Overall, there have been few opportunities to test whether reducing traffic (or adopting zero-emitting vehicles) will lead to dramatic improvements in air quality. Although the relationship between traffic and air quality may seem self-evident, it is important to quantify this relationship for key pollutants such as ultrafine particles.
A Valuable Opportunity
In July 2011, Interstate 405, one of the busiest freeways in the United States, was closed for two days as part of a freeway improvement project. Months in advance, the California Department of Transportation (Caltrans) alerted the public to the potential for major traffic jams. The warnings were so dire the media labeled the closure “Carmageddon.”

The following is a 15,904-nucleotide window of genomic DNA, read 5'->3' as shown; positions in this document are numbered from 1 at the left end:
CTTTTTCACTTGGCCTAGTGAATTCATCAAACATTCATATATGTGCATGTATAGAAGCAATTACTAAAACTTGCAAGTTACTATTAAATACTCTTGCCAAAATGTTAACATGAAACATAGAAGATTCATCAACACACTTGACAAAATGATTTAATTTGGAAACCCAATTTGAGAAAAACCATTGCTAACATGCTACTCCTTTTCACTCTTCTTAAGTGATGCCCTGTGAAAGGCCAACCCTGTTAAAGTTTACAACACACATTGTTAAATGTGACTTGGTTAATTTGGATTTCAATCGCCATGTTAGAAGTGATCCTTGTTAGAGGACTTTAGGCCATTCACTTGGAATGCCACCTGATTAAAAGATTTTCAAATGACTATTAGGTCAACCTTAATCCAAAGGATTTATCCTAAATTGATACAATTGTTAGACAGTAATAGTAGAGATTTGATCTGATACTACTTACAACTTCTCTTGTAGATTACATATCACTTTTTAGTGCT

We saw this event as a valuable opportunity to measure the impacts of a major freeway closure on local traffic and to assess the resulting effects on air quality near freeways. We also compared recent ultrafine particle concentrations on a regular weekday with measurements collected in 2001 at the same location. This comparison allowed us to evaluate the efficacy of emission control programs and related transportation policies over the past decade. Lastly, we explored the changes in region-wide air quality as a result of the freeway closure.